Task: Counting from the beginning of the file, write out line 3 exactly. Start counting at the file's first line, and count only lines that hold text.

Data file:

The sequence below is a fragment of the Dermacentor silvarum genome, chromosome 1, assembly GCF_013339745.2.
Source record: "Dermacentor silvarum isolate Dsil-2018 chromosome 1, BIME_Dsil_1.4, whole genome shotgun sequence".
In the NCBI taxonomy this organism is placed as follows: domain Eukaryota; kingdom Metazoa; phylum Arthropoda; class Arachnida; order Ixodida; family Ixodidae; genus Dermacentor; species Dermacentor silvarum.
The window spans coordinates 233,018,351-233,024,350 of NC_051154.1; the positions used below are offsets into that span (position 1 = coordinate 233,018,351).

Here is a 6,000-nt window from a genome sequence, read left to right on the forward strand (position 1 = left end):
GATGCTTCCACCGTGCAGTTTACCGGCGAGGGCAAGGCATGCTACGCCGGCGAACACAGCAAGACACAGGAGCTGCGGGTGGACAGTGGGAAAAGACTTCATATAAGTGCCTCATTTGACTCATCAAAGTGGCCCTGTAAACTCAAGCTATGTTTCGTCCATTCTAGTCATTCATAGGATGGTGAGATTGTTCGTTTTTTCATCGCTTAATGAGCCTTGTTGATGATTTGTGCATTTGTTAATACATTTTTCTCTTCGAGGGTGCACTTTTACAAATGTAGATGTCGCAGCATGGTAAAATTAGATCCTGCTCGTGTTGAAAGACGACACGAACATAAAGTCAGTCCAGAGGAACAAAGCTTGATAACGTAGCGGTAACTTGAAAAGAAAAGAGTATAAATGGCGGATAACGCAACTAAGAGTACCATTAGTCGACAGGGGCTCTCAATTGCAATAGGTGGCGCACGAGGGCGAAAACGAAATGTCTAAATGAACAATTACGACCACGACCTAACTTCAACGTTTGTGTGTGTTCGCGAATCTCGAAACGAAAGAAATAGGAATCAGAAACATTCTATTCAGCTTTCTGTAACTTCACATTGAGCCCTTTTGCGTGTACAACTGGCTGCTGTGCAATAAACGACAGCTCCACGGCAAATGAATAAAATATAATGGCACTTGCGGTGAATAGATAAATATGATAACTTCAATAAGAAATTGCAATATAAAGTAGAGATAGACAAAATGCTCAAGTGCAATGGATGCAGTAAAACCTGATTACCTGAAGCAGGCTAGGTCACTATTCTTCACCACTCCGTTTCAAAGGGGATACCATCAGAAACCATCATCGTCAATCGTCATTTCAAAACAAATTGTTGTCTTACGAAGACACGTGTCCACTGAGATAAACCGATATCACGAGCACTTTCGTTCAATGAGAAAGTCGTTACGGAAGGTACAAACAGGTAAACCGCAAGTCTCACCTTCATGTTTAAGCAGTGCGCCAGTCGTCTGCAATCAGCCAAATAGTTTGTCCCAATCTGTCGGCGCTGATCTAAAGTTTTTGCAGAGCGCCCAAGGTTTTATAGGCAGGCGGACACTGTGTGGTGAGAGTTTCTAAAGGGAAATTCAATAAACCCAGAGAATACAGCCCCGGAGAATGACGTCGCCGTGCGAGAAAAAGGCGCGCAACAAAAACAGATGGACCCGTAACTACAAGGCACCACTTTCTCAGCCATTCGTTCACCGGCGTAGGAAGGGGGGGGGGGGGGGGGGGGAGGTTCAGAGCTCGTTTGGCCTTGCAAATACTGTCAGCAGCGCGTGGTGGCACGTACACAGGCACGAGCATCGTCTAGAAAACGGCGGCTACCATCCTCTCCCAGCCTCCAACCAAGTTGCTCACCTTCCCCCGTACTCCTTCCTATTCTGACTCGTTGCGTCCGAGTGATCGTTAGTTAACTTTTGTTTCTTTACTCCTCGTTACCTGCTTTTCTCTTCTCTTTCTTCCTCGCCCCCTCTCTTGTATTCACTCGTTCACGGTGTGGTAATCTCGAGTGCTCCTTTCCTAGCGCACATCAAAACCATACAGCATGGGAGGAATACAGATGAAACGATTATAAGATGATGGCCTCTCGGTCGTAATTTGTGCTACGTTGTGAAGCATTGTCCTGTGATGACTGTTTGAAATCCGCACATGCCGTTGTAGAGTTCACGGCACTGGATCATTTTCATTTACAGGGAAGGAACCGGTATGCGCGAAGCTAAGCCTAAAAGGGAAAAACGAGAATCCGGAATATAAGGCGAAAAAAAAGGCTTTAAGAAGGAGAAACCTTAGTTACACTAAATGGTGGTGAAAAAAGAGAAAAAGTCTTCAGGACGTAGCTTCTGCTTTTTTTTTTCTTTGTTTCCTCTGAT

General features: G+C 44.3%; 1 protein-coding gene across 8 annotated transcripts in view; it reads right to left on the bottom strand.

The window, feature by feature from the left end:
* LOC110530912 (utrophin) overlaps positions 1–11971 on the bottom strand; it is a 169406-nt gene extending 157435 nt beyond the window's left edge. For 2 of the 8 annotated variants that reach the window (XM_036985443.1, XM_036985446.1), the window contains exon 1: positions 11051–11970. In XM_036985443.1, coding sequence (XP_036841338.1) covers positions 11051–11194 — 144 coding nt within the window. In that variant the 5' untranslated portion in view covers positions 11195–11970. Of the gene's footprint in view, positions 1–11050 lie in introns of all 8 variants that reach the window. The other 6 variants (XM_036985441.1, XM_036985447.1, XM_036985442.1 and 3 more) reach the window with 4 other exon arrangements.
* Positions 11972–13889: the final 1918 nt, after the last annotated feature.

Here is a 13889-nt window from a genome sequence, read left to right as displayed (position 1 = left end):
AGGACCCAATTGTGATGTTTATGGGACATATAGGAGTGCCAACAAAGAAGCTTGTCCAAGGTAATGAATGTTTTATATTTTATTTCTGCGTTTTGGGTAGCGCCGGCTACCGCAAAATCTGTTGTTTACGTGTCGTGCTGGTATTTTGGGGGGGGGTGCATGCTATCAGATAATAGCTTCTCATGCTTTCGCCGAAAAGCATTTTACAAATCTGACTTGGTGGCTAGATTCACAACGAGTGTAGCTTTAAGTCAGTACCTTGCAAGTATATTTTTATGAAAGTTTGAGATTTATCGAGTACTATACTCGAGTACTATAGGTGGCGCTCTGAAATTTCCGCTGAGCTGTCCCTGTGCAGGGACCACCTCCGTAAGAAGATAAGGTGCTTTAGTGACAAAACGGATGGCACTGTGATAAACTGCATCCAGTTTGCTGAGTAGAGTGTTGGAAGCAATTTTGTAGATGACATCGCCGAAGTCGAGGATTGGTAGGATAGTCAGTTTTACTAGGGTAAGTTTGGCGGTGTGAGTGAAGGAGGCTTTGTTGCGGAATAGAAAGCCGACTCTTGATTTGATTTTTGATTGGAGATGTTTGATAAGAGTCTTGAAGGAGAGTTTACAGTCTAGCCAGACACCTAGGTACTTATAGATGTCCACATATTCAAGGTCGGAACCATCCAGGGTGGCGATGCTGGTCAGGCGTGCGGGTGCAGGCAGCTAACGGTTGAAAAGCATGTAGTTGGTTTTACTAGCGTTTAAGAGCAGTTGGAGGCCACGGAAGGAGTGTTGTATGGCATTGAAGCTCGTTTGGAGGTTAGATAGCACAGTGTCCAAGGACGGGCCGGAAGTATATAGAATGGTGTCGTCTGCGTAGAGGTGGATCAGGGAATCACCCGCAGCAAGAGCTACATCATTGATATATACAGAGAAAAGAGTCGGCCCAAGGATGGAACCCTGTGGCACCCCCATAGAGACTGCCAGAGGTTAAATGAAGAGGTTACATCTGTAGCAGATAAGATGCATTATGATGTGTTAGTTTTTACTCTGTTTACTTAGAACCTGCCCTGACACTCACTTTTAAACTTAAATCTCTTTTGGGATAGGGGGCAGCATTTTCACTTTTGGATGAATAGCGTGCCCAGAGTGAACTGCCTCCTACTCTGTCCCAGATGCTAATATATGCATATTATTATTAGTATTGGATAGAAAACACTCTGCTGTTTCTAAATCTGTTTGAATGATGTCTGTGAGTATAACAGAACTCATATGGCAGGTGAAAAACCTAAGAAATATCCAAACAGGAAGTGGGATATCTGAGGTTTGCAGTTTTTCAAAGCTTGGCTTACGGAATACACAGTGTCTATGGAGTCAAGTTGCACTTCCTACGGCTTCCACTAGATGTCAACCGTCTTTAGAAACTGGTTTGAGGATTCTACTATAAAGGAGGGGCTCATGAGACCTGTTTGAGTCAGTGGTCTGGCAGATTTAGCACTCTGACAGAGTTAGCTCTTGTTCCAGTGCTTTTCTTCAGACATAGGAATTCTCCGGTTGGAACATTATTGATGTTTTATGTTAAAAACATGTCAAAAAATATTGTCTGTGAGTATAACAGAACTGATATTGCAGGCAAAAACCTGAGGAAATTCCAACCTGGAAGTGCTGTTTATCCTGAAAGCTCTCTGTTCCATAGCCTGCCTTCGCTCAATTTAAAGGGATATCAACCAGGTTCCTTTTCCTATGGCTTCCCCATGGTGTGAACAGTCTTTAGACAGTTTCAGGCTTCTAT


In the NCBI taxonomy this organism is placed as follows: domain Eukaryota; kingdom Metazoa; phylum Arthropoda; class Arachnida; order Ixodida; family Ixodidae; genus Dermacentor; species Dermacentor silvarum.